Reader Question: Accept VW’s Buyback Offer?

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Here’s the latest reader question, along with my reply!

Kathleen asks: Eric, I’ve followed your articles on the VW diesel scam since its beginning. I’m the proud owner of a VW TDI; but as the “end” becomes near, I’m still agonizing over whether or not I should DO SOMETHING! VW will give me around $27,000 for my car on a buyback, which would certainly allow me to purchase something else with no payments; but my diesel, with just 54,500 miles on it, hasn’t given me a day’s trouble in the nearly three years I’ve had it. I am, however, concerned that will come to a screeching halt and I will be subject to ridiculous repair bills on a German car that I could have turned in for more than I paid for it. I’m also concerned that the “fix” is not actually a fix and will cause problems down the road, in spite of the warranty and bribe money that comes with it. Any advice? My car is a 2014 model year, and I’m thinking of going to the 2015 platform of the Sportwagen.

My reply: This is a very tough call. On the one hand, you have a great car – and a car you like – as well as type of car that is no longer available and which may never be available again. As you know, the mileage (and performance) of VW’s TDI-powered cars exceeds expectations. You have probably seen 50 MPG or more on the highway. There is nothing available new that can touch this which isn’t a hybrid – and that entails buying a car with two drivetrains (gas engine and electric motor/battery pack) and so twice the potential for problems.

Also, the latest generation of gas-engined cars have their own set of negatives, including specifically very small/very turbocharged engines that are also (for the most part) gas direct injection (DI) engines, too. The long-term durability of very small/very turbocharged gas engines is unknown. And it is known that DI engines are prone to carbon build-up problems. Some within as little as 40,000 miles or even less.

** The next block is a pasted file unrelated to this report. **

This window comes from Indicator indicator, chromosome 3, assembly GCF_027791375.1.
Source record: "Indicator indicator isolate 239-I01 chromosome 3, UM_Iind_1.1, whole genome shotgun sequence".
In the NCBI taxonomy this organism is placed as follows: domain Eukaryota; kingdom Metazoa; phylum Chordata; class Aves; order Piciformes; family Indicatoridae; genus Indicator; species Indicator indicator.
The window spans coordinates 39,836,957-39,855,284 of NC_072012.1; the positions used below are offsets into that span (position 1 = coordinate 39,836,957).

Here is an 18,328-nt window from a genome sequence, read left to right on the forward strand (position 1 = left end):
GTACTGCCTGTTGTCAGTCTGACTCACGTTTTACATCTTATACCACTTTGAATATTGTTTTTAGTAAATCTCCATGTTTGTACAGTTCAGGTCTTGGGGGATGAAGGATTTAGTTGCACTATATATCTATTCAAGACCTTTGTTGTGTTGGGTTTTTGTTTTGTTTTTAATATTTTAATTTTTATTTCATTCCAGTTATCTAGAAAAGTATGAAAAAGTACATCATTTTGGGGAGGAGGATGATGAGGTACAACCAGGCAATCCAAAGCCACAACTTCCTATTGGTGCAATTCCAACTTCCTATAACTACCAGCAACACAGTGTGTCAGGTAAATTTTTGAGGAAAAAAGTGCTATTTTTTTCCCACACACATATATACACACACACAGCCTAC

Diesels are, of course, turbocharged as well. But it’s not an apples-to-apples comparison because diesel engines are much heavier-duty and diesel fuel acts as lubricant. Also, diesel engines work less hard, which helps them live much longer.

You will probably be able to drive your car 300,000 miles without major issues, if you decide to keep it.

The main concern I would have – and I think it’s a remote concern, for now at least – is that the feds or the states will either require that the “affected” cars be “fixed” or refuse to renew tags/registration if the owner does not.

I doubt that will happen, though. And in the meanwhile, you might look into what is happening to the retail values of TDI VWs… they are going up.

It goes back to what I wrote at the top. They are not making new cars like this – and probably never will again. The $27k VW is offering may look like a very bad deal a year or two from now… .

. . .

Got a question about cars – or anything else? Click on the “ask Eric” link and send ’em in!

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